The music industry has taken an exponential blow due to the coronavirus pandemic. Live music, in particular, has suffered a hefty amount of hardship. From canceled shows to festivals and venue closures, the future has been uncertain for how the live music industry will recover. Bands like The Black Keys and The Flaming Lips have had to cancel their anticipated tours. Every day, more festivals and shows are getting postponed or canceled due to the coronavirus pandemic.
Venues are fearing that they may not be able to reopen, as iconic venue Troubadour may not survive the long-term coronavirus closure. Additionally, industry giants like iHeartMedia are struggling to stay afloat. In a released report earlier this week, iHeartMedia stated that they suffered over $1.6 Billion in losses in the first quarter of 2020. Additionally, Sony Music reported that their 2020 income would be down 25%-40% versus 2019.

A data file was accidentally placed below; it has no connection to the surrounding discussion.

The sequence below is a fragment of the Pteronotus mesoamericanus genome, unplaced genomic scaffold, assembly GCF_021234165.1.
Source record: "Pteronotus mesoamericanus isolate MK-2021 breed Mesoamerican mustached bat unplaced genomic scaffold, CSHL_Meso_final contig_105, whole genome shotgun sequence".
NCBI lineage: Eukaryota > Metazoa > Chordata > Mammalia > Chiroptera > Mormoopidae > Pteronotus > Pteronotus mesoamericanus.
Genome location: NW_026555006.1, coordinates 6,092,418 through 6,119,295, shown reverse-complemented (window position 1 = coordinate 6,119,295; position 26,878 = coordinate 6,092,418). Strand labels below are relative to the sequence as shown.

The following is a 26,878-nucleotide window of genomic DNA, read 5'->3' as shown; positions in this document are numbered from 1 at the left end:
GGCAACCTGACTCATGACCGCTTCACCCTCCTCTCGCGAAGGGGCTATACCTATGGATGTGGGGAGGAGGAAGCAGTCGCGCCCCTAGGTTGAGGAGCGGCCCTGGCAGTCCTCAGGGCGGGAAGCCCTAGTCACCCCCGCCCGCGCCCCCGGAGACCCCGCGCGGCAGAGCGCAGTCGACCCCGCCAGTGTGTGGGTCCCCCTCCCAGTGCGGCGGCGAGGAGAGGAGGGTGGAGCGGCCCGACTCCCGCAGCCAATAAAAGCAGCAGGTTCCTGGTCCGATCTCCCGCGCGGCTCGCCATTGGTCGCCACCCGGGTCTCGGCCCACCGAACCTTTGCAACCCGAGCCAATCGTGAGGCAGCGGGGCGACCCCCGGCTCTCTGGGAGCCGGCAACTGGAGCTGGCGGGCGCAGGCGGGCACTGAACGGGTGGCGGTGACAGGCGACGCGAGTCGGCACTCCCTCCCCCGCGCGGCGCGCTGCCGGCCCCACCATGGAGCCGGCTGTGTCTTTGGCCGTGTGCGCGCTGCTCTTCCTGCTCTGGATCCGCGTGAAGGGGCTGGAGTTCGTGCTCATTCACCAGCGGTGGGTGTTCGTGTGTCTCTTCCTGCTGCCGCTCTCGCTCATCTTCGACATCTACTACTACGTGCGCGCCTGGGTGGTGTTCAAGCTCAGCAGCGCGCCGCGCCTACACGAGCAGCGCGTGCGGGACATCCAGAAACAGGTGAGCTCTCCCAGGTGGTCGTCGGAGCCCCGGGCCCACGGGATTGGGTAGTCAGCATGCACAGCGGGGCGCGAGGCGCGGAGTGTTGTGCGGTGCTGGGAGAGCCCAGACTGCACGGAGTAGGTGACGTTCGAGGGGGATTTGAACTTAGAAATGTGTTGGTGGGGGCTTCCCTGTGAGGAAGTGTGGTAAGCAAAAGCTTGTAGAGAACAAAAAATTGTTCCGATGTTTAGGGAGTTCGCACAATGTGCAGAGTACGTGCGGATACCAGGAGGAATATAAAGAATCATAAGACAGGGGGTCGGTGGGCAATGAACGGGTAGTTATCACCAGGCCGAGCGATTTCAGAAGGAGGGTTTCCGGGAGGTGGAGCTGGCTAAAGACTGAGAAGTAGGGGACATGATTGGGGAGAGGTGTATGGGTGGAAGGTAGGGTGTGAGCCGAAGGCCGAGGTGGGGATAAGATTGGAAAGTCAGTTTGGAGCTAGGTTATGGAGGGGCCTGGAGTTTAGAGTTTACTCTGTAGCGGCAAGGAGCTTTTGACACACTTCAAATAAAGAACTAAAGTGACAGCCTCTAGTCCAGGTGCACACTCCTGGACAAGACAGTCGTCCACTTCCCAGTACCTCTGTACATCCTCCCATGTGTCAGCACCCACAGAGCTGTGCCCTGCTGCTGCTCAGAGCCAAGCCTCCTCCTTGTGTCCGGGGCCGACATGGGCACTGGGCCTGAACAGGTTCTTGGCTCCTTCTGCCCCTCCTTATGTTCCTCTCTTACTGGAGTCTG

With the present looking grim, the future may be better. Investment bank Goldman Sachs sent mixed-messages regarding music industry revenue this year. According to Rolling Stone, the bank is lowering original forecasts for the music industry. As a whole, Goldman Sachs predicts a 29% loss overall for the industry combined. Live music alone will suffer a 76% decrease. Though 2020 may provide significant losses, Goldman Sachs predicts 2021 a comeback year with a robust and quick rebound.
Goldman Sachs wrote in their report that: “We expect a strong rebound in outer years, with the live music industry nearly returning to its pre-COVID-19 level by 2022.” Specifically, a 26% bump in 2021 and an 18% jump in 2022. Though 2020 may be rough, the Goldman Sachs prediction is a ray of hope for individuals struggling with the current state of the music industry.